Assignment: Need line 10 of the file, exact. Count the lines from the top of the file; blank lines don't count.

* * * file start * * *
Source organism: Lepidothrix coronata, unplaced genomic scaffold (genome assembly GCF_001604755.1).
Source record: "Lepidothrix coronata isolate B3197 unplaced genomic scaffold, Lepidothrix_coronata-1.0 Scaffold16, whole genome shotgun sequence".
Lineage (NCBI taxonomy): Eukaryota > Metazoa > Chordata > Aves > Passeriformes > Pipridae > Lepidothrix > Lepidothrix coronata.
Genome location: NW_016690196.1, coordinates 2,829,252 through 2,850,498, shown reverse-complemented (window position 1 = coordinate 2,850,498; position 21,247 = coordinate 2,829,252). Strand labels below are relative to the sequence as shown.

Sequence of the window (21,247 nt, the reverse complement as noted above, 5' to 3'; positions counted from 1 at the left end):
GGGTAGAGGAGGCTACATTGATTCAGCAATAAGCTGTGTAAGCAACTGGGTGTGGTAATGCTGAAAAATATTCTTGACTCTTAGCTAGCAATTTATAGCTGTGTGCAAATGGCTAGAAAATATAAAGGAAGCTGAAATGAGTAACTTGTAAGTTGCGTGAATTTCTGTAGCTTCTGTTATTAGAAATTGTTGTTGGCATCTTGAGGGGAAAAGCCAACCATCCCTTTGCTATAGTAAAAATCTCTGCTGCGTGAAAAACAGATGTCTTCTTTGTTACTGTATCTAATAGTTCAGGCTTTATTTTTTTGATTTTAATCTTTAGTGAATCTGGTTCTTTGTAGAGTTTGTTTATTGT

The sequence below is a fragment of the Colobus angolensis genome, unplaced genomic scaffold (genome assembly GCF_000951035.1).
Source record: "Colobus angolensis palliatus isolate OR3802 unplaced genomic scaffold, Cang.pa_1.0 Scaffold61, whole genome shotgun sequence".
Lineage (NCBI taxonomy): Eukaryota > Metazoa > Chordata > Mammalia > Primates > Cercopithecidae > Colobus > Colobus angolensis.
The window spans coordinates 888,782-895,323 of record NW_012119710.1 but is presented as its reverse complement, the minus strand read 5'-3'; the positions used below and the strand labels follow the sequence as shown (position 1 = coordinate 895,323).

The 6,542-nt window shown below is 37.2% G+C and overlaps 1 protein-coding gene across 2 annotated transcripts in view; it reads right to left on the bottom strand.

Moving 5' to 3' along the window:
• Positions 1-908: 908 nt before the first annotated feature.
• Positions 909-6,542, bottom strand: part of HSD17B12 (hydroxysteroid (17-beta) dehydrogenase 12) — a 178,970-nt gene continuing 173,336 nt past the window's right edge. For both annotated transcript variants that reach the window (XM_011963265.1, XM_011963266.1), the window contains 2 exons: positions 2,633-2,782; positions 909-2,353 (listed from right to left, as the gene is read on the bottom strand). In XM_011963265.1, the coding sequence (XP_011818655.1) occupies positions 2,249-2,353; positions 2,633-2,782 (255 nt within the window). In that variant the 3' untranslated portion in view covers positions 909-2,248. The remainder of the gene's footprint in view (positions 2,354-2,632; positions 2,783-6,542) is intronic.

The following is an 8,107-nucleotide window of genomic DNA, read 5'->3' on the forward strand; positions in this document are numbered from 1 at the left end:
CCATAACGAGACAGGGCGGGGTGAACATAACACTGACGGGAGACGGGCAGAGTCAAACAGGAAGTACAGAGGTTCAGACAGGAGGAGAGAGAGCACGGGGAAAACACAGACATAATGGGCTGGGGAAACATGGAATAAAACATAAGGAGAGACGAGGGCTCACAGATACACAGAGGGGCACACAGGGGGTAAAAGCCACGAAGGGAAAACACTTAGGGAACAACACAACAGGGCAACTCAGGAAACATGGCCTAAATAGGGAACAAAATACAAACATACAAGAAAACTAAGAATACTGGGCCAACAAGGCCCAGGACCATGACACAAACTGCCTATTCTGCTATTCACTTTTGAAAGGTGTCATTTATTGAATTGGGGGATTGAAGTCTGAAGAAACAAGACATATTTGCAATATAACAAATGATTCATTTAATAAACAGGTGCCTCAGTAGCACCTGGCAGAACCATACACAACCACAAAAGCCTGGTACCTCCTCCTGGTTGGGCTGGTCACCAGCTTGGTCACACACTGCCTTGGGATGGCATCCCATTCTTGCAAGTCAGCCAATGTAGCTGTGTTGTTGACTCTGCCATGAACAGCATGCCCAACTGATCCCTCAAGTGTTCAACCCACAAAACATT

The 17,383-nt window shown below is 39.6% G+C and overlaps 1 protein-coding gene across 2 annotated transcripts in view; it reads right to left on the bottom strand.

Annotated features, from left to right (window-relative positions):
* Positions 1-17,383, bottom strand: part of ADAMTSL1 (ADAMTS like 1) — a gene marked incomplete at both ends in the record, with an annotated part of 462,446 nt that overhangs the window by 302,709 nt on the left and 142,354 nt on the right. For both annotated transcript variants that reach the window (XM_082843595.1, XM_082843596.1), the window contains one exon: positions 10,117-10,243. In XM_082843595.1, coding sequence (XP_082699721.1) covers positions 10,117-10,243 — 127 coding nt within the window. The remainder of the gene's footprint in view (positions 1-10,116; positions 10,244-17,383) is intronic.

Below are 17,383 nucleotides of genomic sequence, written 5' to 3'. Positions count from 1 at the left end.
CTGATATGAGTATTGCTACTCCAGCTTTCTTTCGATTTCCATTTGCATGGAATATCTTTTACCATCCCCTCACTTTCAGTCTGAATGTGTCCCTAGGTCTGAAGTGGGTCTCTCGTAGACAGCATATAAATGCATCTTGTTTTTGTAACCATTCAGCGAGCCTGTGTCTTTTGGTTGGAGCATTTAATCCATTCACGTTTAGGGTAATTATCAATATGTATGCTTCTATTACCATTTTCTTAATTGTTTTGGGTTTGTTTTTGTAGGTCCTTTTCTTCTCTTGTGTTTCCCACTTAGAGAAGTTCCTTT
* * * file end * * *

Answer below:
The window spans coordinates 888,782-895,323 of record NW_012119710.1 but is presented as its reverse complement, the minus strand read 5'-3'; the positions used below and the strand labels follow the sequence as shown (position 1 = coordinate 895,323).